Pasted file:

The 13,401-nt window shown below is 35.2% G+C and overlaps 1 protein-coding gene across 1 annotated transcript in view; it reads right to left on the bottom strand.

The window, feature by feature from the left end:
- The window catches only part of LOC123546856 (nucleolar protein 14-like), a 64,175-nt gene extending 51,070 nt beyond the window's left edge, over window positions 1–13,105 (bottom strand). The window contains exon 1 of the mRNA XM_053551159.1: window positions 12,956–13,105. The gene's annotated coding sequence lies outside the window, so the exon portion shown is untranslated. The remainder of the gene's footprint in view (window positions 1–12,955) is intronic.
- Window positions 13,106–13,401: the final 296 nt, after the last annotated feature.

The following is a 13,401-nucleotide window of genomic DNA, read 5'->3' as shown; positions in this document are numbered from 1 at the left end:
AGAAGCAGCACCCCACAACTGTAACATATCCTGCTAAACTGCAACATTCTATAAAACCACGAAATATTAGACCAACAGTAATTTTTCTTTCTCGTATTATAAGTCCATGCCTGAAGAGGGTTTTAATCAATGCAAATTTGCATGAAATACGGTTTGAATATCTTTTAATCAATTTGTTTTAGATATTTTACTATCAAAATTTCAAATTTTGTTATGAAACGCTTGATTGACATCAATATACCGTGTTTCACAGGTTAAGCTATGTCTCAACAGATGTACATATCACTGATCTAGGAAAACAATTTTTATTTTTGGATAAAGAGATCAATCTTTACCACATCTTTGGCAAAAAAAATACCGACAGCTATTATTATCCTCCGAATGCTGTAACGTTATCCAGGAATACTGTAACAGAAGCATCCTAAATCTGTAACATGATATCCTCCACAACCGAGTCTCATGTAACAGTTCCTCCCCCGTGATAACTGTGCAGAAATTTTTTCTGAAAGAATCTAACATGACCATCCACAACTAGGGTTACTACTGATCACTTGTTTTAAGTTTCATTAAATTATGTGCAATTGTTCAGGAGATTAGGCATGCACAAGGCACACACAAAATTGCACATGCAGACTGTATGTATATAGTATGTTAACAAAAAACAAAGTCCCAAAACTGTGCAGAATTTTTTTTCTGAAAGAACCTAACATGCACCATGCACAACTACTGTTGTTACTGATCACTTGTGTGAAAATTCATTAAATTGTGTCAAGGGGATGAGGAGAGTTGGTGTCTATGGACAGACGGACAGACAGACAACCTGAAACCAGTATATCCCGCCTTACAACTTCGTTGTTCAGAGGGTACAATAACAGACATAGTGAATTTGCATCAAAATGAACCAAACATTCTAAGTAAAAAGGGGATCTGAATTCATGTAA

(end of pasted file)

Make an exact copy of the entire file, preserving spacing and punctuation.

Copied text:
The 13,401-nt window shown below is 35.2% G+C and overlaps 1 protein-coding gene across 1 annotated transcript in view; it reads right to left on the bottom strand.

The window, feature by feature from the left end:
- The window catches only part of LOC123546856 (nucleolar protein 14-like), a 64,175-nt gene extending 51,070 nt beyond the window's left edge, over window positions 1–13,105 (bottom strand). The window contains exon 1 of the mRNA XM_053551159.1: window positions 12,956–13,105. The gene's annotated coding sequence lies outside the window, so the exon portion shown is untranslated. The remainder of the gene's footprint in view (window positions 1–12,955) is intronic.
- Window positions 13,106–13,401: the final 296 nt, after the last annotated feature.

The following is a 13,401-nucleotide window of genomic DNA, read 5'->3' as shown; positions in this document are numbered from 1 at the left end:
AGAAGCAGCACCCCACAACTGTAACATATCCTGCTAAACTGCAACATTCTATAAAACCACGAAATATTAGACCAACAGTAATTTTTCTTTCTCGTATTATAAGTCCATGCCTGAAGAGGGTTTTAATCAATGCAAATTTGCATGAAATACGGTTTGAATATCTTTTAATCAATTTGTTTTAGATATTTTACTATCAAAATTTCAAATTTTGTTATGAAACGCTTGATTGACATCAATATACCGTGTTTCACAGGTTAAGCTATGTCTCAACAGATGTACATATCACTGATCTAGGAAAACAATTTTTATTTTTGGATAAAGAGATCAATCTTTACCACATCTTTGGCAAAAAAAATACCGACAGCTATTATTATCCTCCGAATGCTGTAACGTTATCCAGGAATACTGTAACAGAAGCATCCTAAATCTGTAACATGATATCCTCCACAACCGAGTCTCATGTAACAGTTCCTCCCCCGTGATAACTGTGCAGAAATTTTTTCTGAAAGAATCTAACATGACCATCCACAACTAGGGTTACTACTGATCACTTGTTTTAAGTTTCATTAAATTATGTGCAATTGTTCAGGAGATTAGGCATGCACAAGGCACACACAAAATTGCACATGCAGACTGTATGTATATAGTATGTTAACAAAAAACAAAGTCCCAAAACTGTGCAGAATTTTTTTTCTGAAAGAACCTAACATGCACCATGCACAACTACTGTTGTTACTGATCACTTGTGTGAAAATTCATTAAATTGTGTCAAGGGGATGAGGAGAGTTGGTGTCTATGGACAGACGGACAGACAGACAACCTGAAACCAGTATATCCCGCCTTACAACTTCGTTGTTCAGAGGGTACAATAACAGACATAGTGAATTTGCATCAAAATGAACCAAACATTCTAAGTAAAAAGGGGATCTGAATTCATGTAA